16. Ja Morant, Memphis Grizzlies

    Age at Start of 2019-20: 20

    Ja Morant pretty much defaults his way into a borderline top-15 spot before ever playing an NBA game. The Grizzlies need someone to run the offense, to leverage jumpers off the dribble and to just flat-out score. Who else on the roster other than Morant fits that bill? That would be no one.

    Kyle Anderson and Tyus Jones can pitch in on the playmaking front, but Jonas Valanciunas or Jaren Jackson Jr. is probably their best scoring option aside from Morant. That's less than ideal. Neither of them is catching bodies off explosive dribbles.

    Morant will have to round out his game if he's to enter the future-superstar discussion. He needs to be more plug-and-play off the ball and doesn't begin his career with a sterling defensive reputation. Expect his shot selection to be rough too.

    The Grizzlies will let him go through the motions because he's worth it. And because they don't have a viable alternative for what he can do. But mostly because he's worth it. Potential offensive lifelines always are. 

15-11: Ball, Collins, Bagley III, Ayton, Brown

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    15. Lonzo Ball, New Orleans Pelicans

    Age at Start of 2019-20: 21

    Injuries are a genuine concern for Lonzo Ball. Shoulder, knee and ankle issues have kept him out of a combined 65 games through his first two seasons—or almost 40 percent of his career.

    Putting him any lower still takes the caution too far. He is a long, pesky defender and an excellent rebounder for his position, and his vision on the move has not been oversold. 

    Ball's three-point shooting is even somewhat tolerable. His 32.9 percent clip from last season on 5.8 attempts per 36 minutes is manageable, and he hit 35.7 percent after Dec. 15 (19 games).

    Scoring at large is Ball's biggest issue. He needs to do a better job of finishing around the rim but should start with looking for his own shot more often. Last season, he scored on just 26.1 percent of his drives—dead last among 171 players who burned through more than 200 downhill attacks.

    New Orleans is built to get up and down the floor in a hurry. Ball needs to capitalize on that—not just as a playmaker but also as a willing finisher.

                    

    14. John Collins, Atlanta Hawks

    Age at Start of 2019-20: 22

    John Collins is the same human trampoline he's always been, but with a more extensive offensive armory.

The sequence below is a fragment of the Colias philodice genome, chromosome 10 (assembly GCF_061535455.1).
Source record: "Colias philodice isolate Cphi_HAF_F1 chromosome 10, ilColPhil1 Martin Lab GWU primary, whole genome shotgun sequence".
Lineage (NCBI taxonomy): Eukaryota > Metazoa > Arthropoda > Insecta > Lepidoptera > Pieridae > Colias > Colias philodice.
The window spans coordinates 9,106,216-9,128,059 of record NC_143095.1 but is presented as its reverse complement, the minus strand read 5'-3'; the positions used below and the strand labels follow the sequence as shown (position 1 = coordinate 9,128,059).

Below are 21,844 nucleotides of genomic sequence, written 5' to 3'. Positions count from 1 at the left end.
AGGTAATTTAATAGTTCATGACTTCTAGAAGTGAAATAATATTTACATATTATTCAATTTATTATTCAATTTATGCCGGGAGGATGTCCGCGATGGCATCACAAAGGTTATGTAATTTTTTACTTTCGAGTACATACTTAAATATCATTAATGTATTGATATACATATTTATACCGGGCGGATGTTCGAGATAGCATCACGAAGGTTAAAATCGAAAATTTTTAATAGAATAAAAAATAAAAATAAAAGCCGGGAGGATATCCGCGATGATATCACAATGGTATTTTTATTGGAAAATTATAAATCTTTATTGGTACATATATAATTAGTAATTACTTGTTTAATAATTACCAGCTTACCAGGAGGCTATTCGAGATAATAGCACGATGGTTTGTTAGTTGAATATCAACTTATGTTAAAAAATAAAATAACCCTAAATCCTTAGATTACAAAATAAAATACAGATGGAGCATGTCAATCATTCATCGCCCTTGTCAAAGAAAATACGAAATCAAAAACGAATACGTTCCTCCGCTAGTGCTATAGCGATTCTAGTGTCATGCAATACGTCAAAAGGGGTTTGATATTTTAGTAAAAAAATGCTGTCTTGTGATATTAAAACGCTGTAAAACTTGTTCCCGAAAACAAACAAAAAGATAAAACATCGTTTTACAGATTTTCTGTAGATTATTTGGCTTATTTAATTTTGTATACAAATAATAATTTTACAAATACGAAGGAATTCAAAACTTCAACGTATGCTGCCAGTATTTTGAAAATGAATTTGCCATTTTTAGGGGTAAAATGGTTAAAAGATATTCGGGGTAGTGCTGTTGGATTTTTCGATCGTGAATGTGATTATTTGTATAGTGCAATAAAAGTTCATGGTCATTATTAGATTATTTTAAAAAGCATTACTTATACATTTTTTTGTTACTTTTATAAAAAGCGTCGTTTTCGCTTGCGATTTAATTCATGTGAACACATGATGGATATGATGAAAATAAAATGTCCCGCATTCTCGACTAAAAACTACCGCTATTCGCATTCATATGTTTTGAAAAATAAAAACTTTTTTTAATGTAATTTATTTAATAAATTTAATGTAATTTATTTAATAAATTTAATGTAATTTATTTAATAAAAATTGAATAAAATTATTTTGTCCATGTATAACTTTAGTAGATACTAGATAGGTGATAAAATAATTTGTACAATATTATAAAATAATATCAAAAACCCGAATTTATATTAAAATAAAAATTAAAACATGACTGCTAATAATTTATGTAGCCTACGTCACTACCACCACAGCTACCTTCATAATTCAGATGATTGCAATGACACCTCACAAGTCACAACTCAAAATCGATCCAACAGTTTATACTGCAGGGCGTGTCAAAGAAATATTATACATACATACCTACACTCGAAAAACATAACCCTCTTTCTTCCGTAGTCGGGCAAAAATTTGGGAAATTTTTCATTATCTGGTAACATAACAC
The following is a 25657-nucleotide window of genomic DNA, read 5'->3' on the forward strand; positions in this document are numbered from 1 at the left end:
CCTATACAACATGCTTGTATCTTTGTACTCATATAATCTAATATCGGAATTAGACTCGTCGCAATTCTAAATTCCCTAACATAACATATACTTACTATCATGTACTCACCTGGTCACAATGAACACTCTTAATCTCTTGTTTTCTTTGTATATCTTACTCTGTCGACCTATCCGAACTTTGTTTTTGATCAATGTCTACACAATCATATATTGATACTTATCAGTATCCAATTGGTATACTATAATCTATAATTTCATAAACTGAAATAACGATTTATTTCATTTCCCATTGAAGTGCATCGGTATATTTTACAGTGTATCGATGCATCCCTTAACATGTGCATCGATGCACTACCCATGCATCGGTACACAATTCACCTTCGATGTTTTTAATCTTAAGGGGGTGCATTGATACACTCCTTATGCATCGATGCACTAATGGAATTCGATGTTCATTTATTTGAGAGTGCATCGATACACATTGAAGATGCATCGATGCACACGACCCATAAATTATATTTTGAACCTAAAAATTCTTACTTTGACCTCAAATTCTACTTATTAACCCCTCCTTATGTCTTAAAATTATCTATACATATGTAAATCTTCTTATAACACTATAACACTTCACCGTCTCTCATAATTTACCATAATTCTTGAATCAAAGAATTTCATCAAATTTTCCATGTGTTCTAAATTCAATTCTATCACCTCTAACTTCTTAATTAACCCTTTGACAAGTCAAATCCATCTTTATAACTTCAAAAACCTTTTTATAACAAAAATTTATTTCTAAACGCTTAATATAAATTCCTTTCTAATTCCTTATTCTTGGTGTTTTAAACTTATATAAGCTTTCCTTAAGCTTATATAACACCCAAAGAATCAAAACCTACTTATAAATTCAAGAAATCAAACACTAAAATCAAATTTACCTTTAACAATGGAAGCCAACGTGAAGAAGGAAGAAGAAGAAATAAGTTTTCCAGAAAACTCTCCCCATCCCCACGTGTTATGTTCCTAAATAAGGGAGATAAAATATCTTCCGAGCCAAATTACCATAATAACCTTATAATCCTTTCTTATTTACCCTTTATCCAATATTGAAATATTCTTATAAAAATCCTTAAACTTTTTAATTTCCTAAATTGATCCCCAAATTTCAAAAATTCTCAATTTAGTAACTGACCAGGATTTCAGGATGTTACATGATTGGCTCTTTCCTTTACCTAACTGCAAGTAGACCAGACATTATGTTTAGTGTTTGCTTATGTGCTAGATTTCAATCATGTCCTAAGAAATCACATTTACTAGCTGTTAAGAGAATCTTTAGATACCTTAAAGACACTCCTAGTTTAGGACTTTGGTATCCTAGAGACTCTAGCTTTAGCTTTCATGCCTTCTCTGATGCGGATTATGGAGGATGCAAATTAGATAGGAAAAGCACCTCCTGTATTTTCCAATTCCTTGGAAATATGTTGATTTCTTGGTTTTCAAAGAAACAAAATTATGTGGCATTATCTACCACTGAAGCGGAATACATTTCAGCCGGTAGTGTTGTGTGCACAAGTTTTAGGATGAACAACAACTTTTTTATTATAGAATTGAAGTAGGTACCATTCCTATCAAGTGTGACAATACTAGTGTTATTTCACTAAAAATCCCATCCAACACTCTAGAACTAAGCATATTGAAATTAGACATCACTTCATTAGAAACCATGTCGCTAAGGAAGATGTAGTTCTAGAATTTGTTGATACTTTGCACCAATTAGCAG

Atlanta asked him to do more with the ball last season, and he mostly delivered. He isn't yet a face-up nuisance, and he might never get there, but he looks more sure of himself when taking dribbles from the perimeter and dropping passes in motion.

    Teams officially have to respect Collins' outside shot. He's not swishing super-deep missiles, but he converted 49 percent of his threes from the corners last season and isn't shy about letting them rip from above the break.

    Collins will have to shore up his defense to creep past fringe All-Star territory. The Hawks' all-in play for De'Andre Hunter on draft night, coupled with Dewayne Dedmon's departure, suggests he'll have to soak up significant time at the 5. 

    Lineups with Collins in the middle couldn't hack it last season. Atlanta allowed 120.6 points per 100 possessions, and a whopping 41.7 percent of opponent shots came at the rim.

                

    13. Marvin Bagley III, Sacramento Kings

    Age at Start of 2019-20: 20

    Count me among those surprised by Marvin Bagley III's defensive motor. His help around the rim was reliable by rookie standards, and he cut down on the overzealous fouling by the end of the season.

    Bagley has a ways to go before he's a trustworthy off-the-dribble threat from the perimeter, but his offense is otherwise polished. Feed him the ball down low, and he can cook. He's a willing a passer who's smart enough to let cuts and rotations develop around him, and his comfort level on turnaround jumpers is off the charts.

    Defenses will be in trouble if Bagley's outside shooting holds. He drained 40 percent of his threes after the Feb. 8 trade deadline (2.1 attempts per game) and even looked more at home when fielding catch-and-fire opportunities inside the arc.

                   

    12. Deandre Ayton, Phoenix Suns

    Age at Start of 2019-20: 21

    Deandre Ayton's offense is better than described. His footwork on rim runs and cuts is divine, and he makes quick decisions off the catch. The league has craftier post operators, but Ayton doesn't need bells and whistles to emphasize his touch. He is just as happy to swish fades and hook shots. 

    Phoenix could stand to test his range a little more. If he's not going to shoot threes, he should at least have the license to dig deeper into his face-up floor game. His passing probably wound up being overstated, but he's a good decision-maker out of double-teams and tight spaces, and he'll find people from standstill positions.